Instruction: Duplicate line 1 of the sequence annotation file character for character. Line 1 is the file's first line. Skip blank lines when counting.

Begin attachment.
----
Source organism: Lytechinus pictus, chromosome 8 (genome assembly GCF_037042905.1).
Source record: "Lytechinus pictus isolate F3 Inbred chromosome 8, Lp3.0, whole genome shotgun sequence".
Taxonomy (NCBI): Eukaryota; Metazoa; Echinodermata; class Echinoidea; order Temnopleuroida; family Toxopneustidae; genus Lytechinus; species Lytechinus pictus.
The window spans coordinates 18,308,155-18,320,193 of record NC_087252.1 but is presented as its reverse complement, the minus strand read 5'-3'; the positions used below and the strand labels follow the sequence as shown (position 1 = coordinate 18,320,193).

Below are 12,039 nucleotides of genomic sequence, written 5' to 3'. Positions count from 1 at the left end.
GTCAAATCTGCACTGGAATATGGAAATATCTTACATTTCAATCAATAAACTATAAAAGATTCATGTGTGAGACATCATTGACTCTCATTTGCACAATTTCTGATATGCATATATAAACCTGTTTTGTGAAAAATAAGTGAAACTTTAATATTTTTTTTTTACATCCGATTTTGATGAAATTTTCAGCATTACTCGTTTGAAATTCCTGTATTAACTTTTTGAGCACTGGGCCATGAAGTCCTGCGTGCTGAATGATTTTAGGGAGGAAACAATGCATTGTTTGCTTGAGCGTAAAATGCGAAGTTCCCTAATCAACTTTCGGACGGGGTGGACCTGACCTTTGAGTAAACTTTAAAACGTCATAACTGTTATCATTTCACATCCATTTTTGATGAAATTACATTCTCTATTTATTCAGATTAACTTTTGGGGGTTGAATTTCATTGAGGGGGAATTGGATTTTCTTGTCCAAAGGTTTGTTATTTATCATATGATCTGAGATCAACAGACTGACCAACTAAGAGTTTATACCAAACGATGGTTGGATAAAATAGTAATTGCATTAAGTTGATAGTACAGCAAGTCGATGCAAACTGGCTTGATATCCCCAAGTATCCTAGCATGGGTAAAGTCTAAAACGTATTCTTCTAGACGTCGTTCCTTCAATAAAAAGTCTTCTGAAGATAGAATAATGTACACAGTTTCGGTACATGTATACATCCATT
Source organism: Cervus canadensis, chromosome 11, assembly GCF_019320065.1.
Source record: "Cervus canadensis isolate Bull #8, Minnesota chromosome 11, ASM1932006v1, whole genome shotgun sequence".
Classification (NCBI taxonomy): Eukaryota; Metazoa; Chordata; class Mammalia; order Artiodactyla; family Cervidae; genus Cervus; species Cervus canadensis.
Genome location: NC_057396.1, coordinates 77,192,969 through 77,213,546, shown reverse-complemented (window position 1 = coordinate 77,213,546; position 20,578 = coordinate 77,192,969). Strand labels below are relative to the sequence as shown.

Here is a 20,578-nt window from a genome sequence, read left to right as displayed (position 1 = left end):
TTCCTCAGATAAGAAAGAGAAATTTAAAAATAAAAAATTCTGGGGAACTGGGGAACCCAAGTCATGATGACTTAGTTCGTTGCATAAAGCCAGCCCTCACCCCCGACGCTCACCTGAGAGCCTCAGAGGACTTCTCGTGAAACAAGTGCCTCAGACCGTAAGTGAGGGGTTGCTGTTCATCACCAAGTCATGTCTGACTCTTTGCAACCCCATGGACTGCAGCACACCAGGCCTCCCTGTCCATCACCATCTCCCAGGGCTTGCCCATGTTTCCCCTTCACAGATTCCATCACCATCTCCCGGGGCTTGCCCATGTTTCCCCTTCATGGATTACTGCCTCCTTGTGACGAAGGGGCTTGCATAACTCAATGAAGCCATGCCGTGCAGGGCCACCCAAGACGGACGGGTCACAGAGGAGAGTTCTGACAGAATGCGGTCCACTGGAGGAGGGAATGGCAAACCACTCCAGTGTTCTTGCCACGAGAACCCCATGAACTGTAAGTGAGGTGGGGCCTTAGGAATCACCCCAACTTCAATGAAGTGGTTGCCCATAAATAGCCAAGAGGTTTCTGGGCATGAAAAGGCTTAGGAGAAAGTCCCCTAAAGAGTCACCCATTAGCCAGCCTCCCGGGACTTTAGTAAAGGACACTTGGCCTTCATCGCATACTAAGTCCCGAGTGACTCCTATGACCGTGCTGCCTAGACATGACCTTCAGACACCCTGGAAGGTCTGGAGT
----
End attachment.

Source organism: Lytechinus pictus, chromosome 8 (genome assembly GCF_037042905.1).